Sue: —but they want to know: “How does it work?” “How does it look?” “How did it actually play out?” If you say, “I have peace because of the Holy Spirit,” they want to say: “Well, when did that happen?” and “How does that look in your life?” and “Give me an example.” So, they want to know how life works.
Bob: We are talking today to Sue Edwards and Barbara Neumann, authors of the book, Organic Mentoring, on FamilyLife Today. And you ladies have been around Dallas Seminary long enough to know that the best professors at a seminary—there is a little mentoring going on, not just in the classroom, but outside the classroom as well.
Bob: In fact, Dennis would identify one of the primary mentors in his life having been somebody whose classes he has sat in, back in the early ‘70s. And I’m guessing you could pick which professor that was; couldn’t you?
Sue: It was probably—he was a mentor to me too—Howard Hendricks.
Dennis: But it continued beyond the classroom.
Dennis: It may have started there from kind of a getting-to-know-you standpoint; but he showed personal interest in me.
Dennis: I mean, he brought a lot of life just by believing in me and encouraging me along the way.
One of the things I want you ladies to comment on here because I think a lot of women today—and men—don’t see themselves as mentors because they don’t think they are smart enough. I mean, Howard Hendricks—okay, you can understand why he would be a mentor. He taught for 60 years / had 13,000 students in his classes. I mean—okay, he’s a mentor—but the person, who is listening to this broadcast, and driving a truck or on her way to school, taking the kids to drop them off:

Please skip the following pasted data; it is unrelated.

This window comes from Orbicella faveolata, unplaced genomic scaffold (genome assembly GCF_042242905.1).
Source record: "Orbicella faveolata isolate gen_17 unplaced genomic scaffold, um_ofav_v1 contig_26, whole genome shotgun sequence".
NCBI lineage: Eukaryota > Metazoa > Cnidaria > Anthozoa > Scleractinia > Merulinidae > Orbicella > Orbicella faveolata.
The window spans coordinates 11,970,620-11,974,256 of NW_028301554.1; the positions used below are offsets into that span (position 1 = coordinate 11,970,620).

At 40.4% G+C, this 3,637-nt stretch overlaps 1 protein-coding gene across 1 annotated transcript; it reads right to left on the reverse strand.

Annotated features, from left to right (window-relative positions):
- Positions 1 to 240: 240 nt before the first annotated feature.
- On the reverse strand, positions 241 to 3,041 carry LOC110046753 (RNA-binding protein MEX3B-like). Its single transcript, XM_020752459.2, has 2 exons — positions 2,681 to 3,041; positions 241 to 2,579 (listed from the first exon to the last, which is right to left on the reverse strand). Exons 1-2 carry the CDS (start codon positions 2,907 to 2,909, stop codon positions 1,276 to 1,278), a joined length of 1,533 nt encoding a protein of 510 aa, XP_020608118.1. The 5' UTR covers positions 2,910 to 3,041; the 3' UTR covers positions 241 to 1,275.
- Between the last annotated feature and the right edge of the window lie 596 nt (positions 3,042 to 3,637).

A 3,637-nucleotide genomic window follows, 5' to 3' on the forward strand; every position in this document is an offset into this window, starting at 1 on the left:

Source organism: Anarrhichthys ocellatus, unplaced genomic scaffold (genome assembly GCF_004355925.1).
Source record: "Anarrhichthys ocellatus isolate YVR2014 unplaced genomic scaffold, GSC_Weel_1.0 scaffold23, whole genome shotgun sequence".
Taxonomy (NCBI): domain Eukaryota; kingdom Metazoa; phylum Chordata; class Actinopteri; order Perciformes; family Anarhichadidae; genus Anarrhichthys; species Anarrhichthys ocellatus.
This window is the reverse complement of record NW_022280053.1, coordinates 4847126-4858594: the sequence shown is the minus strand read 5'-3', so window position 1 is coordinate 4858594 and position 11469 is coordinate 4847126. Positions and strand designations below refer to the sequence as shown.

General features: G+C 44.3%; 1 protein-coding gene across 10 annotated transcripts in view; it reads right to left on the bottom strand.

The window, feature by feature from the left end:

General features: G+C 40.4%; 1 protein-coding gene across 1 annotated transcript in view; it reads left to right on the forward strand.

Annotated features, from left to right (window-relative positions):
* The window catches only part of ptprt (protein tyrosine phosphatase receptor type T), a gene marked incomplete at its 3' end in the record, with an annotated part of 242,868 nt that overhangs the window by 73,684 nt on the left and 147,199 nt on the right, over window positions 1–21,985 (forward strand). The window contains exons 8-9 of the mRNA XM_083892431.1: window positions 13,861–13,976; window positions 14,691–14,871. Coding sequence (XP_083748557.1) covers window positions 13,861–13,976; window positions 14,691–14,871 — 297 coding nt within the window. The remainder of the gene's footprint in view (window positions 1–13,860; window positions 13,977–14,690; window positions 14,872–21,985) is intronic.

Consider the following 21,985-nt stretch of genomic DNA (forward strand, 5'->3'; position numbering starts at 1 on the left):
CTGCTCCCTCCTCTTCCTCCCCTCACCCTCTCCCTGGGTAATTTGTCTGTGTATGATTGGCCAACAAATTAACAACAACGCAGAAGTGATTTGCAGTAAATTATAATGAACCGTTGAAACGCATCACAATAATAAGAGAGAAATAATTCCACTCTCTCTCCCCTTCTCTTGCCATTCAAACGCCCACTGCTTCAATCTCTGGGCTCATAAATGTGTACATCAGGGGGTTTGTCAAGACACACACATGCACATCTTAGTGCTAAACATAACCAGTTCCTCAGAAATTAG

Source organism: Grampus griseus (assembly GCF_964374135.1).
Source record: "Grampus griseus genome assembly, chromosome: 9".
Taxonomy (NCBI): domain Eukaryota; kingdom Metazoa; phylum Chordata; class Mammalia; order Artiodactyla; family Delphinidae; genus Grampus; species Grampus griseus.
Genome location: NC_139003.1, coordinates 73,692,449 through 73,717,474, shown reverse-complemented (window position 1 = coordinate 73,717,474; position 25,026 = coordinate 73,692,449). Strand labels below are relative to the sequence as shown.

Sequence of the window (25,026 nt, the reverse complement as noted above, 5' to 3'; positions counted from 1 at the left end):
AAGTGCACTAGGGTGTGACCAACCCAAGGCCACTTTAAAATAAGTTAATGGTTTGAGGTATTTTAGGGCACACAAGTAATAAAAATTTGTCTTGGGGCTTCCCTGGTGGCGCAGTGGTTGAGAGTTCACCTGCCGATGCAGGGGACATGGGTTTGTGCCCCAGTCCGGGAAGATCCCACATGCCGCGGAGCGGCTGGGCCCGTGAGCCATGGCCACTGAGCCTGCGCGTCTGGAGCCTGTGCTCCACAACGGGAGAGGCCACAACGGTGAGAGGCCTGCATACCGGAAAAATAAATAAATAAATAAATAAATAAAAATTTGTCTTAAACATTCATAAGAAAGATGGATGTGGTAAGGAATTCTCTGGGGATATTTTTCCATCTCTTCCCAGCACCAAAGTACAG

“How do they know if they have something they can pass on to a younger generation?”
Barbara: Yes, I think this is our biggest obstacle today in the whole mentoring culture; and that is our older women, overwhelmingly, do not feel qualified. As a result, they will not respond to the natural opportunities that are popping up with the women around them. So, this is what we need to address.
I think, Dennis, helping our older women to understand that—if you are following Christ and you’ve been doing that for a little while, then, you know some things. You have worked out some things. You have found the Bible to be true in your life in a number of different ways, and this is what our younger women are absolutely hungry to hear. They want to hear about your life, your life with God, how the Bible has worked for you. Any woman can do that.
Bob: But here is part of the reason that feels intimidating—is because you know, at some point, you are going to be sitting across the table from a younger woman, who is going to say, “I’m struggling with this in my life,” and you’re going to think: “I have no clue how to help you.
Bob: “I don’t know what to say to that.”
Sue: You know, I think that’s alright—you can learn this together. You can kick this around. You don’t have to have the answers. In fact, if you always come across with the answers, they feel that you’re not honest. They actually respond / almost demand that you be real with them. Authenticity is huge.
A lot of them come from broken homes today. We are looking at a generation where words don’t mean that much / promises don’t mean that much. It’s going to take some time with some of these women to trust you. You don’t just say, “Well, I’m still a sinner,” but then, you will never will say how; or “You know, many years ago, when I was your age, I messed up here.”
Sue: They are going: “What?!”
Sue: “Aren’t you still a real person?”
Dennis: Yes, and I’ve got to stop you there and ask Barbara this question because you scooted by a statement. I thought, “Was that something that you thought about doing?” You scooted by a statement, where you said, “Yes, they want to know when you almost walked out on your marriage.” Was that true of you?